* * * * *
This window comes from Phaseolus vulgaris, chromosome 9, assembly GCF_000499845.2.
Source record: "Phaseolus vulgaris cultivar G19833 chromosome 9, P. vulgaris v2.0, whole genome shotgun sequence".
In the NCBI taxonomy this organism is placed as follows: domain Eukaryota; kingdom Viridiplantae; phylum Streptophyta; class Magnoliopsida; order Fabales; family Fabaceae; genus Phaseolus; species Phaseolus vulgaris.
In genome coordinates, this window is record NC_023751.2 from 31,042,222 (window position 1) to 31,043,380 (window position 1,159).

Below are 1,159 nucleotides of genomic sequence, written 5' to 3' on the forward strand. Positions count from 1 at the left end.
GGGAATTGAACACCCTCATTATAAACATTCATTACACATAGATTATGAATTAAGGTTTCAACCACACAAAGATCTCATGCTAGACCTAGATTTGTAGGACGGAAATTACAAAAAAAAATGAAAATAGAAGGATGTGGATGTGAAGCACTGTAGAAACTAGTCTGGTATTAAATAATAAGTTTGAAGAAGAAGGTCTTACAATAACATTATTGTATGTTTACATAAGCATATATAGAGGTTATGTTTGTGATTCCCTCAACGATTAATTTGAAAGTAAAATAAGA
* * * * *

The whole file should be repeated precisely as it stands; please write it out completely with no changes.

This window comes from Phaseolus vulgaris, chromosome 9, assembly GCF_000499845.2.
Source record: "Phaseolus vulgaris cultivar G19833 chromosome 9, P. vulgaris v2.0, whole genome shotgun sequence".
In the NCBI taxonomy this organism is placed as follows: domain Eukaryota; kingdom Viridiplantae; phylum Streptophyta; class Magnoliopsida; order Fabales; family Fabaceae; genus Phaseolus; species Phaseolus vulgaris.
In genome coordinates, this window is record NC_023751.2 from 31,042,222 (window position 1) to 31,043,380 (window position 1,159).

Below are 1,159 nucleotides of genomic sequence, written 5' to 3' on the forward strand. Positions count from 1 at the left end.
GGGAATTGAACACCCTCATTATAAACATTCATTACACATAGATTATGAATTAAGGTTTCAACCACACAAAGATCTCATGCTAGACCTAGATTTGTAGGACGGAAATTACAAAAAAAAATGAAAATAGAAGGATGTGGATGTGAAGCACTGTAGAAACTAGTCTGGTATTAAATAATAAGTTTGAAGAAGAAGGTCTTACAATAACATTATTGTATGTTTACATAAGCATATATAGAGGTTATGTTTGTGATTCCCTCAACGATTAATTTGAAAGTAAAATAAGA